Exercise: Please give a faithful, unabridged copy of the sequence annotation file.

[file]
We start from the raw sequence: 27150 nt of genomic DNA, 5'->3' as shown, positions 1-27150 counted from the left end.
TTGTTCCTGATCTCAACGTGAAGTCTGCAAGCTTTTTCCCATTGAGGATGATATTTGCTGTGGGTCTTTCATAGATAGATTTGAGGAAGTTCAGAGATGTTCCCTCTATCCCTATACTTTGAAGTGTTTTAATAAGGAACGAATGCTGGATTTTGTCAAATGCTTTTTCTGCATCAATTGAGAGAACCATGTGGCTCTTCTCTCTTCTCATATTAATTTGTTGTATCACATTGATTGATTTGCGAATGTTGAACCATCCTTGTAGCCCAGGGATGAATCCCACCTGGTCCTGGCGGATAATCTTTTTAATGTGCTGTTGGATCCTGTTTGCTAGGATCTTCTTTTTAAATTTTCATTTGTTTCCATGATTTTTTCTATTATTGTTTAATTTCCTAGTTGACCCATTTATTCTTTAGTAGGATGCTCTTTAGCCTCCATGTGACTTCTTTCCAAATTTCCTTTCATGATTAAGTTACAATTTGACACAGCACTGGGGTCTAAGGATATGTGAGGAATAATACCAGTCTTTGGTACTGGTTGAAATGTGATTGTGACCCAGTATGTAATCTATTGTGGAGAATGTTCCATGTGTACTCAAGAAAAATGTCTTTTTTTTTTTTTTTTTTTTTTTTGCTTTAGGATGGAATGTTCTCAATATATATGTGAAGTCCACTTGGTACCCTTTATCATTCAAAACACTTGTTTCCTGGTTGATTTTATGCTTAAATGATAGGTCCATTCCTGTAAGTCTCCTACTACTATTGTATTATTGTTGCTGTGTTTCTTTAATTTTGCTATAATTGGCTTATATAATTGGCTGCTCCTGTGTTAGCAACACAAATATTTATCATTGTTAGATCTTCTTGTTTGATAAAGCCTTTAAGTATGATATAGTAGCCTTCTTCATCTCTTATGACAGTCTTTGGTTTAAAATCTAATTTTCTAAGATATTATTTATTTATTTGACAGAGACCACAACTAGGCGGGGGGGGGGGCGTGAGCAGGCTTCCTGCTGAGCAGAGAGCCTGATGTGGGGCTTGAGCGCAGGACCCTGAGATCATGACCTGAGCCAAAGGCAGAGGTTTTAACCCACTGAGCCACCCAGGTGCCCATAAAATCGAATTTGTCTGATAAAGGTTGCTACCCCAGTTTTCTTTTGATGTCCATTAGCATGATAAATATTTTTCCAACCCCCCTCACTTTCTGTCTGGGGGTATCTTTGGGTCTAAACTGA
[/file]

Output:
We start from the raw sequence: 27150 nt of genomic DNA, 5'->3' as shown, positions 1-27150 counted from the left end.
TTGTTCCTGATCTCAACGTGAAGTCTGCAAGCTTTTTCCCATTGAGGATGATATTTGCTGTGGGTCTTTCATAGATAGATTTGAGGAAGTTCAGAGATGTTCCCTCTATCCCTATACTTTGAAGTGTTTTAATAAGGAACGAATGCTGGATTTTGTCAAATGCTTTTTCTGCATCAATTGAGAGAACCATGTGGCTCTTCTCTCTTCTCATATTAATTTGTTGTATCACATTGATTGATTTGCGAATGTTGAACCATCCTTGTAGCCCAGGGATGAATCCCACCTGGTCCTGGCGGATAATCTTTTTAATGTGCTGTTGGATCCTGTTTGCTAGGATCTTCTTTTTAAATTTTCATTTGTTTCCATGATTTTTTCTATTATTGTTTAATTTCCTAGTTGACCCATTTATTCTTTAGTAGGATGCTCTTTAGCCTCCATGTGACTTCTTTCCAAATTTCCTTTCATGATTAAGTTACAATTTGACACAGCACTGGGGTCTAAGGATATGTGAGGAATAATACCAGTCTTTGGTACTGGTTGAAATGTGATTGTGACCCAGTATGTAATCTATTGTGGAGAATGTTCCATGTGTACTCAAGAAAAATGTCTTTTTTTTTTTTTTTTTTTTTTTTGCTTTAGGATGGAATGTTCTCAATATATATGTGAAGTCCACTTGGTACCCTTTATCATTCAAAACACTTGTTTCCTGGTTGATTTTATGCTTAAATGATAGGTCCATTCCTGTAAGTCTCCTACTACTATTGTATTATTGTTGCTGTGTTTCTTTAATTTTGCTATAATTGGCTTATATAATTGGCTGCTCCTGTGTTAGCAACACAAATATTTATCATTGTTAGATCTTCTTGTTTGATAAAGCCTTTAAGTATGATATAGTAGCCTTCTTCATCTCTTATGACAGTCTTTGGTTTAAAATCTAATTTTCTAAGATATTATTTATTTATTTGACAGAGACCACAACTAGGCGGGGGGGGGGGCGTGAGCAGGCTTCCTGCTGAGCAGAGAGCCTGATGTGGGGCTTGAGCGCAGGACCCTGAGATCATGACCTGAGCCAAAGGCAGAGGTTTTAACCCACTGAGCCACCCAGGTGCCCATAAAATCGAATTTGTCTGATAAAGGTTGCTACCCCAGTTTTCTTTTGATGTCCATTAGCATGATAAATATTTTTCCAACCCCCCTCACTTTCTGTCTGGGGGTATCTTTGGGTCTAAACTGA